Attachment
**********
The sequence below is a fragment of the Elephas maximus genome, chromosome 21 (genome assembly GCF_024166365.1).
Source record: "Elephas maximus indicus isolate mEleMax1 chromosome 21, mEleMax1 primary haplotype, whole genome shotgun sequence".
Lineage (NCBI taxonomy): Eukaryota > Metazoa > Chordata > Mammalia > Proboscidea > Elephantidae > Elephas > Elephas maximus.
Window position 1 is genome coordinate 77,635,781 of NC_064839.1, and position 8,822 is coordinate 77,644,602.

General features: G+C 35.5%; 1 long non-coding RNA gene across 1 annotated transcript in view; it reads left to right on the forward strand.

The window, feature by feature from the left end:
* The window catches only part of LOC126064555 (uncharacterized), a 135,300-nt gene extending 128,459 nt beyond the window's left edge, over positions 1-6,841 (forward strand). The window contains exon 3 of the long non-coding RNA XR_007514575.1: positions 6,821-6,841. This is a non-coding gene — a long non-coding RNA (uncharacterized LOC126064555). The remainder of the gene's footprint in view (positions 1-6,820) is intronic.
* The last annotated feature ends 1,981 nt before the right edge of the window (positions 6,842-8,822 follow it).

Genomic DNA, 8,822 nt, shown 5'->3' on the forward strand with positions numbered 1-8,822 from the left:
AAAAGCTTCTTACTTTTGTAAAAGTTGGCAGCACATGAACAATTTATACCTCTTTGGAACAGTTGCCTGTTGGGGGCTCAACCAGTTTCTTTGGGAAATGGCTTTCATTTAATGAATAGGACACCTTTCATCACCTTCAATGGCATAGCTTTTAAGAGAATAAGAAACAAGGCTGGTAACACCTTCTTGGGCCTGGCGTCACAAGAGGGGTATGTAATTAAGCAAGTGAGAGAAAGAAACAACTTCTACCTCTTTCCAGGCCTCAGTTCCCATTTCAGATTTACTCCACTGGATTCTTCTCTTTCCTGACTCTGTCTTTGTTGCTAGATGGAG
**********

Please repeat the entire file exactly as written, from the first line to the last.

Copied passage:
The sequence below is a fragment of the Elephas maximus genome, chromosome 21 (genome assembly GCF_024166365.1).
Source record: "Elephas maximus indicus isolate mEleMax1 chromosome 21, mEleMax1 primary haplotype, whole genome shotgun sequence".
Lineage (NCBI taxonomy): Eukaryota > Metazoa > Chordata > Mammalia > Proboscidea > Elephantidae > Elephas > Elephas maximus.
Window position 1 is genome coordinate 77,635,781 of NC_064839.1, and position 8,822 is coordinate 77,644,602.

General features: G+C 35.5%; 1 long non-coding RNA gene across 1 annotated transcript in view; it reads left to right on the forward strand.

The window, feature by feature from the left end:
* The window catches only part of LOC126064555 (uncharacterized), a 135,300-nt gene extending 128,459 nt beyond the window's left edge, over positions 1-6,841 (forward strand). The window contains exon 3 of the long non-coding RNA XR_007514575.1: positions 6,821-6,841. This is a non-coding gene — a long non-coding RNA (uncharacterized LOC126064555). The remainder of the gene's footprint in view (positions 1-6,820) is intronic.
* The last annotated feature ends 1,981 nt before the right edge of the window (positions 6,842-8,822 follow it).

Genomic DNA, 8,822 nt, shown 5'->3' on the forward strand with positions numbered 1-8,822 from the left:
AAAAGCTTCTTACTTTTGTAAAAGTTGGCAGCACATGAACAATTTATACCTCTTTGGAACAGTTGCCTGTTGGGGGCTCAACCAGTTTCTTTGGGAAATGGCTTTCATTTAATGAATAGGACACCTTTCATCACCTTCAATGGCATAGCTTTTAAGAGAATAAGAAACAAGGCTGGTAACACCTTCTTGGGCCTGGCGTCACAAGAGGGGTATGTAATTAAGCAAGTGAGAGAAAGAAACAACTTCTACCTCTTTCCAGGCCTCAGTTCCCATTTCAGATTTACTCCACTGGATTCTTCTCTTTCCTGACTCTGTCTTTGTTGCTAGATGGAG